What Russian Grammar Taught Me about Death

By

Professor Kun flew into the classroom as she normally did, wearing a long skirt and shirt in muted colors. She was a petite woman with an abundance of energy, darting between her podium and the chalkboard, demanding our focus.

Her attention fixed on me when she saw I was back. It was ten days after my dad had died. Because he died shortly before spring break, I only missed two days of classes. It was morbidly fortunate for me.

“Aleesa, where have you been?” she asked while depositing her bag and books onto the table near the chalkboard.

The expectation in every foreign language class I’ve ever taken is when the professor asks a question, you answer in the language you’re studying to the absolute best of your ability. Despite my efforts, I was a solid B student in my Russian classes, but even with straight As I would have no idea how to say, “Sorry, Professor Kun, my dad died of cancer over spring break. I wasn’t ready to come back to campus, so I took a few extra days off and that’s where I’ve been. But since arriving back, I’m not sure this was a good idea after all, and I’d like to go back to my dorm now, if you don’t mind.”

Instead, in English, I said, “My dad died. He had cancer.”

She sunk into the chair next to her podium. “Oh, Aleesa.”

She quickly rebounded to the chalkboard where she wrote in her neat Cyrillic, Мой папа умер от рака. Moy papa umer ot raka. “My dad died of cancer,” she read aloud.

Great, I thought, now I can say it in two languages. Chalk in hand, Professor Kun tapped on умер. “This is the verb for ‘to die.’”

She separated the final ‘а’ in рака. “Рак is cancer. It takes the genitive case,” she said, circling the final “а” and от so the connection was clear. He hadn’t just died—he’d died of cancer. It was now a vocabulary and a grammar lesson, in one short sentence.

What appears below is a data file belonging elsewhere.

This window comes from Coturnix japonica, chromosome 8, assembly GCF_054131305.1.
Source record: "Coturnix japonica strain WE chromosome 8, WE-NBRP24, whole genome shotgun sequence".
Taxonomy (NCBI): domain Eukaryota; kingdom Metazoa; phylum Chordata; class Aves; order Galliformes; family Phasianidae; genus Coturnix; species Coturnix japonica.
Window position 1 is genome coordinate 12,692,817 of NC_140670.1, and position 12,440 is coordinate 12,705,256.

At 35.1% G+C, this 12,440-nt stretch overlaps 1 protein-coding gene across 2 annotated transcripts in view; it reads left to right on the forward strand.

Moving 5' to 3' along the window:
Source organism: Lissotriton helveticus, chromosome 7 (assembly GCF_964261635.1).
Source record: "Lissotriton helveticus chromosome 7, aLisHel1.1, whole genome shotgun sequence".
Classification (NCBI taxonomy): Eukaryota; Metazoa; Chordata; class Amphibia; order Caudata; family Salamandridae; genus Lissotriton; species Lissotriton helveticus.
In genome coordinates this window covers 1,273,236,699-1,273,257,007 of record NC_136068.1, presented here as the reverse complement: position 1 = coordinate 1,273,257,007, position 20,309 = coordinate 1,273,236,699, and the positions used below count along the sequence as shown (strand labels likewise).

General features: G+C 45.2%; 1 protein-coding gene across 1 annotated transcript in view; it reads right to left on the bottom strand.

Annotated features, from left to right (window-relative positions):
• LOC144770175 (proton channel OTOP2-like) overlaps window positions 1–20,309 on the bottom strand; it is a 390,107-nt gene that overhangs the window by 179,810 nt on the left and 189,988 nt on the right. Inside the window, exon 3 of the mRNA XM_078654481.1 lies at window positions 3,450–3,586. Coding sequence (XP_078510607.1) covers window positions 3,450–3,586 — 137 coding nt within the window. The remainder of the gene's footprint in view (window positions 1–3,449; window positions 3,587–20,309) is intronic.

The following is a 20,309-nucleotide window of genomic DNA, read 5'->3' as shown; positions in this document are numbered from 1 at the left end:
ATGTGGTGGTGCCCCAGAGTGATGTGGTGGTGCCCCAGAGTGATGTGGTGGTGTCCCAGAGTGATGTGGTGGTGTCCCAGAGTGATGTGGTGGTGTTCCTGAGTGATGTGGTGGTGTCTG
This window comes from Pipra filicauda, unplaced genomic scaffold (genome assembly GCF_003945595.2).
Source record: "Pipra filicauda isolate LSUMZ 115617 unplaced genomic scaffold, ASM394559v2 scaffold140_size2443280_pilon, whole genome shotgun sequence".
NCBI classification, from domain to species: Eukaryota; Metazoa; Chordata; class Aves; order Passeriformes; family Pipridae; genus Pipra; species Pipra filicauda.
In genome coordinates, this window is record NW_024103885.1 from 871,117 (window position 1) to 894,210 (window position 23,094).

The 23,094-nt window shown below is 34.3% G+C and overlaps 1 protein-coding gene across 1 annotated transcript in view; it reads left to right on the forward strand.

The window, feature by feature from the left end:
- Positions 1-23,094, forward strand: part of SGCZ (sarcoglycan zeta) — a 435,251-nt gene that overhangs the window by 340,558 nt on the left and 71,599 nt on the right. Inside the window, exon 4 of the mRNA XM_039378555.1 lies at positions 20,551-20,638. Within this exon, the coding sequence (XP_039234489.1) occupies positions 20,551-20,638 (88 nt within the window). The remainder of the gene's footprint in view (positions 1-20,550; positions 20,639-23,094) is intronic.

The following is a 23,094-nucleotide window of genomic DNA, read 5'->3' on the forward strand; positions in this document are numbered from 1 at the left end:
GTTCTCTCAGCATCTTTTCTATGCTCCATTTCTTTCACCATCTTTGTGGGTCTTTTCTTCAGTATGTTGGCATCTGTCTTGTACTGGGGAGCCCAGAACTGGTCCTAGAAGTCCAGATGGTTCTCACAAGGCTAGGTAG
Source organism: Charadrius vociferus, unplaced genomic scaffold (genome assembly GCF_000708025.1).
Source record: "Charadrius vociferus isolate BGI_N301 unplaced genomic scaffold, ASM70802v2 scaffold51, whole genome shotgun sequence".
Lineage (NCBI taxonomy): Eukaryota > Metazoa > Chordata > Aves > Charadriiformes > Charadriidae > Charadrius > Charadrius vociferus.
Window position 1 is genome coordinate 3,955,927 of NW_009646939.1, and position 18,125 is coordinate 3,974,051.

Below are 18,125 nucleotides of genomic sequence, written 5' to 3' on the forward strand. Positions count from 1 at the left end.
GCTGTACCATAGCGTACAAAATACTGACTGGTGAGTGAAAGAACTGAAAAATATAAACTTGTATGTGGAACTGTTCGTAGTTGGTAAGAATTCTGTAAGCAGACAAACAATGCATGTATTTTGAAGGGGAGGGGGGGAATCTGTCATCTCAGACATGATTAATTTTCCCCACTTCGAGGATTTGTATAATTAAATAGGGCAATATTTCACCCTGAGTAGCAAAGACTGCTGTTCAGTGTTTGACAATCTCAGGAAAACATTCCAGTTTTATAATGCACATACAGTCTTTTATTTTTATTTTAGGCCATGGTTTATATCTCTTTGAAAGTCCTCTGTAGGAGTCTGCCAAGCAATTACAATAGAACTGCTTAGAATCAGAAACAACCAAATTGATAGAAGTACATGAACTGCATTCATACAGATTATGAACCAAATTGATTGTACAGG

I dug my notebook out of my bag and opened to the next clean page before copying her notes from the board. Out of the corner of my eye, I saw my three classmates do the same. I could hear their pens and pencils scratching across the pages as they wrote into their own notebooks in silence. I looked only at my notebook and the chalkboard. If I didn’t look at them maybe they’d forget this unplanned lesson was about me.

I was keenly aware of myself in a way I’d never been before—of my Converse-clad feet barely touching the dark gray carpet, of my back against the unforgiving wooden desk chairs that filled Hamilton Hall, of my left hand tucked into the crook of my right elbow as I waited to take more notes.

From my seat, I watched as she ran her left hand along the back of her head, pushing the ends of her short hair flat against the top of her neck. She still held the small piece of chalk and watched as we all finished copying down her impromptu lesson.

I’ve told this story a few times in the years since Dad died, and each time I’m met with horrified faces and outrage on my behalf.

“I can’t believe you had to sit through that,” or “What the fuck?” or, most commonly, “Oh my god.”

But I was never horrified. It had only been ten days since he died, and four since his funeral.

I wanted to shout it at everyone who looked at me for a second too long while I walked across campus. I wanted to introduce myself with the information. I wanted my pain to be everyone’s pain because how could this type of awful pain not be felt by everyone who came into contact with me. How could they not sense how debilitating this was? Or did they, and they didn’t care? No, of course they didn’t know, otherwise they too would have become figments of themselves.